Legal matters

Your will

Your will is a legal document in which you to state who will inherit your possessions (i.e. your estate) when you die, and who you want to manage your estate.

If you don’t have a will at the time of your death (i.e. you die intestate), your estate will be divided according to a formula set out in government legislation.

It is important to keep your will up to date – you might need to amend it if any of your circumstances change.

See Factsheet:

Agents and power of attorney

It might be useful to have an agent or someone with 'power of attorney' to act on your behalf in some circumstances.

An agent is authorised by you to act in accordance with your directions, but you are liable for anything your agent does in carrying out those directions. The agreement with an agent can be stopped at any time.

Power of attorney is made in writing and must be done while you are legally capable (i.e. of sound mind). You decide what powers your attorney will have, so it should be someone you trust. The power of attorney ceases when you die and your will comes into effect.

Talk to a solicitor, the Public Trustee or another qualified professional for advice and assistance with creating or cancelling a power of attorney.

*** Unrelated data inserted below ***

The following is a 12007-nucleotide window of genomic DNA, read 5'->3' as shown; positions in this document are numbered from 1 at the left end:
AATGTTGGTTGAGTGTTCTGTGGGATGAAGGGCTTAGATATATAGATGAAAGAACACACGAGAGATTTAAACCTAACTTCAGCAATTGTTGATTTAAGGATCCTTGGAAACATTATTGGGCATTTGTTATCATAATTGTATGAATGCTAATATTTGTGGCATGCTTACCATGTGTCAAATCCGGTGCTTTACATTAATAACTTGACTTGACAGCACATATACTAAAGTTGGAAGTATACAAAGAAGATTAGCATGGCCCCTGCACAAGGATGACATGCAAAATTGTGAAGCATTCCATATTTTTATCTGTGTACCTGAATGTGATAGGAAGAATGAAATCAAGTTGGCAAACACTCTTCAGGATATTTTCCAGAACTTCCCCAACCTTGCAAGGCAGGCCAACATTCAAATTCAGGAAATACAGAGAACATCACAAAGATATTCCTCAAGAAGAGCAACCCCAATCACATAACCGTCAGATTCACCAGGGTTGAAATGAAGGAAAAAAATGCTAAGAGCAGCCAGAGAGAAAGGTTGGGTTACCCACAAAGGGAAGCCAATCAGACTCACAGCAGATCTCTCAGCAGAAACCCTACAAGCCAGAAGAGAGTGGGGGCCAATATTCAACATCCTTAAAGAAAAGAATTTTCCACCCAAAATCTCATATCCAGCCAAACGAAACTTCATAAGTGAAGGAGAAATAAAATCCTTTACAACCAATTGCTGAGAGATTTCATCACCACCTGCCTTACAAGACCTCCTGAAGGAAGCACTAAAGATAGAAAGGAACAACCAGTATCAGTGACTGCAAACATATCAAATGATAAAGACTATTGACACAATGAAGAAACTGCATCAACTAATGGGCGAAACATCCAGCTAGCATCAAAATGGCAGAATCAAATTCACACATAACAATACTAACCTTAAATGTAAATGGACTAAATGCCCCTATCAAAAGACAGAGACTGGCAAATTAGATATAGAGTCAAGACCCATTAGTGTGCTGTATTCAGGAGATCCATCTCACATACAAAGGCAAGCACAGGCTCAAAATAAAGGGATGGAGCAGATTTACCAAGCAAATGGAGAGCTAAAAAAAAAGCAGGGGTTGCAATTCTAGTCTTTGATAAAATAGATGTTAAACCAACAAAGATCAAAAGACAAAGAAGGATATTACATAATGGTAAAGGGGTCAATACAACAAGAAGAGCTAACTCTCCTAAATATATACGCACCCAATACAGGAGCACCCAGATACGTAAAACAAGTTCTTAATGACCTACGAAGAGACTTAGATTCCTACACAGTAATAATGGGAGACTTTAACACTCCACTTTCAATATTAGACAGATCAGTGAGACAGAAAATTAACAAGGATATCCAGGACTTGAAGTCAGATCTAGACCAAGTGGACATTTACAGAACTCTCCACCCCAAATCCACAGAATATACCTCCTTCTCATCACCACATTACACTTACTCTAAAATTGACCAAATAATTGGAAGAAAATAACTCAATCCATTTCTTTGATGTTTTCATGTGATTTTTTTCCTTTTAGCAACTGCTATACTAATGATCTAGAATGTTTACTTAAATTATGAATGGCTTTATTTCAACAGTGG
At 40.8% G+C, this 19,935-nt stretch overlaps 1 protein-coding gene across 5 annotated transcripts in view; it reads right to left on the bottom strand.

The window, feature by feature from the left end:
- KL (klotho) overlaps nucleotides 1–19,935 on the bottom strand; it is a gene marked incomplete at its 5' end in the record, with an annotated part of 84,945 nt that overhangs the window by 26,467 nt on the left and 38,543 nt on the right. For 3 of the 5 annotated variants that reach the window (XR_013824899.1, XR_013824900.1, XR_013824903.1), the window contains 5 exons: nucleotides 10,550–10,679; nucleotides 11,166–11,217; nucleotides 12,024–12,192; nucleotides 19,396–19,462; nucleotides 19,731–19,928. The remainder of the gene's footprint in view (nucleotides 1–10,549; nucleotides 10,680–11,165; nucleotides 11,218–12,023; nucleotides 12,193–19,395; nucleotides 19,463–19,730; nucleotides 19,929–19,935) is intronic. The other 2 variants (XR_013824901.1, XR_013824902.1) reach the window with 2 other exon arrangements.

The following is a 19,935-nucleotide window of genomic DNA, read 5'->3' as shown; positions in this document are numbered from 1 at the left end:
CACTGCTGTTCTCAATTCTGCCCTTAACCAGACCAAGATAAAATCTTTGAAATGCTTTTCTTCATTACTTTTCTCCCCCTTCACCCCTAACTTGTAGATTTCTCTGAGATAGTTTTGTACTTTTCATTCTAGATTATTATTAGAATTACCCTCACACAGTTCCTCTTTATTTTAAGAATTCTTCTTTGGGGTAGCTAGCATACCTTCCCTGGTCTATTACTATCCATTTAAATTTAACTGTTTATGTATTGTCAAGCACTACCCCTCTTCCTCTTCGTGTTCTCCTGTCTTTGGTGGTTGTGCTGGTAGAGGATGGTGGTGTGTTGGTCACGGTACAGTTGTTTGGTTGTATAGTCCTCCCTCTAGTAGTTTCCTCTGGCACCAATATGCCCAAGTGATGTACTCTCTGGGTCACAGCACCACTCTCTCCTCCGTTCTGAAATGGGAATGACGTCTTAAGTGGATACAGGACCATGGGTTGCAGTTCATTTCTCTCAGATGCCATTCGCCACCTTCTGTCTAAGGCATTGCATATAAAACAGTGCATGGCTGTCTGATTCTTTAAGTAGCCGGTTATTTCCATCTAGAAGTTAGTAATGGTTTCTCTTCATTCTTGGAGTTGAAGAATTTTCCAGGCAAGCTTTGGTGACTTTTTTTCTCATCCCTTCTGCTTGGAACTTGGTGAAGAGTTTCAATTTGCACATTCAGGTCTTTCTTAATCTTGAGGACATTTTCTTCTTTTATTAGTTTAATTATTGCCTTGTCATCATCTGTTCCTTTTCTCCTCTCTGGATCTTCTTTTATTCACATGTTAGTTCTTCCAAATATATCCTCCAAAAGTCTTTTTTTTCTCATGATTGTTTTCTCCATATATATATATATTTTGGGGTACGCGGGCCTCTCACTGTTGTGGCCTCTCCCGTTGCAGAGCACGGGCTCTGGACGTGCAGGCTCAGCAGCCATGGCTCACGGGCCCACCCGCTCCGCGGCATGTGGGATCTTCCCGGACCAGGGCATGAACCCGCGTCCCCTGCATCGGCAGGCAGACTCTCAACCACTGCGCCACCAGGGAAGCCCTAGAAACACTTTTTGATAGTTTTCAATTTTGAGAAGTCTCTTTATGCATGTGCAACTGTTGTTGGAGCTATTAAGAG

Note 1: If you want your attorney to deal with DVA on your behalf, you must tell us about this and also tell us of any changes to those details.

Note 2: Your attorney cannot receive pension payments on your behalf.

More information

DVA has produced in information pack called Planning ahead – A guide to putting your affairs in order. You can download one of these from this website or get one from your nearest DVA office.

There is also a checklist that can be used to record the contact details of important people, businesses and organisations that may need to be notified in case of your death.

See: Planning ahead kit

See Factsheets:

  • Arrangements for other people to act on your behalf – agents, power of attorney etc. (LEG01a) (PDF  110KB) - This fact sheet provides information on the roles of agents, trustees and powers of attorney in relation to the Veterans' Entitlements Act 1986. As this is a complex area and there may be differences in state laws, it is recommended that you consult a solicitor, the Public Trustee in your state or territory or a private trustee.

See related forms:

  • Personal information sheet – A confidential record (D8729) (PDF 79KB) - This will help your family with personal information in the difficult time following bereavement.
  • Medical details of a veteran – A confidential record (D8730) (PDF 353KB) - If you choose to complete and retain this form, the information might eventually be of assistance if you make a claim for war widow(er)'s pension.